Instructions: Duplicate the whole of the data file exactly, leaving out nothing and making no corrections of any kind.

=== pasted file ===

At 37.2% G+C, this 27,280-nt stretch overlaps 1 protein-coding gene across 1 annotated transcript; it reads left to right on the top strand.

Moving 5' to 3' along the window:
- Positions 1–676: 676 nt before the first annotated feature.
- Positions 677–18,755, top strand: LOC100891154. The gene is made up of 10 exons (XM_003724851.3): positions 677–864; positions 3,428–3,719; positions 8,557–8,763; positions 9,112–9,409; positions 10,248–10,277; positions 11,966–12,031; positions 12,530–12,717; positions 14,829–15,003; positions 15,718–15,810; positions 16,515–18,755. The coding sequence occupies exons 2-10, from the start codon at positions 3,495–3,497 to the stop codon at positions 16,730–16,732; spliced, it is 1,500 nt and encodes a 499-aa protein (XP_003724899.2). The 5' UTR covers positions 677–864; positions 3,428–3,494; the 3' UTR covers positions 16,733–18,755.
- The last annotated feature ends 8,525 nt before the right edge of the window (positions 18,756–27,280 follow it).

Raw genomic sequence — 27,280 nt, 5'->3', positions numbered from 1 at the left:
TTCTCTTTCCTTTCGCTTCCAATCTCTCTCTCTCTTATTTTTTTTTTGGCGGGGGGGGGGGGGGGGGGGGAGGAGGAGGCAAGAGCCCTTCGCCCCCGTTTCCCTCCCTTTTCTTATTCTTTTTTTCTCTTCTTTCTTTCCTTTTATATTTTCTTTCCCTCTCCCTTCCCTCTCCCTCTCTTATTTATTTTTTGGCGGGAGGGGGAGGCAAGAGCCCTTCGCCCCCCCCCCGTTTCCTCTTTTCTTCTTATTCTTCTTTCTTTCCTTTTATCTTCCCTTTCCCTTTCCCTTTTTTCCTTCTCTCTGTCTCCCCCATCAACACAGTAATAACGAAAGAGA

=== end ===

At 37.2% G+C, this 27,280-nt stretch overlaps 1 protein-coding gene across 1 annotated transcript; it reads left to right on the top strand.

Moving 5' to 3' along the window:
- Positions 1–676: 676 nt before the first annotated feature.
- Positions 677–18,755, top strand: LOC100891154. The gene is made up of 10 exons (XM_003724851.3): positions 677–864; positions 3,428–3,719; positions 8,557–8,763; positions 9,112–9,409; positions 10,248–10,277; positions 11,966–12,031; positions 12,530–12,717; positions 14,829–15,003; positions 15,718–15,810; positions 16,515–18,755. The coding sequence occupies exons 2-10, from the start codon at positions 3,495–3,497 to the stop codon at positions 16,730–16,732; spliced, it is 1,500 nt and encodes a 499-aa protein (XP_003724899.2). The 5' UTR covers positions 677–864; positions 3,428–3,494; the 3' UTR covers positions 16,733–18,755.
- The last annotated feature ends 8,525 nt before the right edge of the window (positions 18,756–27,280 follow it).

Raw genomic sequence — 27,280 nt, 5'->3', positions numbered from 1 at the left:
TTCTCTTTCCTTTCGCTTCCAATCTCTCTCTCTCTTATTTTTTTTTTGGCGGGGGGGGGGGGGGGGGGGGAGGAGGAGGCAAGAGCCCTTCGCCCCCGTTTCCCTCCCTTTTCTTATTCTTTTTTTCTCTTCTTTCTTTCCTTTTATATTTTCTTTCCCTCTCCCTTCCCTCTCCCTCTCTTATTTATTTTTTGGCGGGAGGGGGAGGCAAGAGCCCTTCGCCCCCCCCCCGTTTCCTCTTTTCTTCTTATTCTTCTTTCTTTCCTTTTATCTTCCCTTTCCCTTTCCCTTTTTTCCTTCTCTCTGTCTCCCCCATCAACACAGTAATAACGAAAGAGA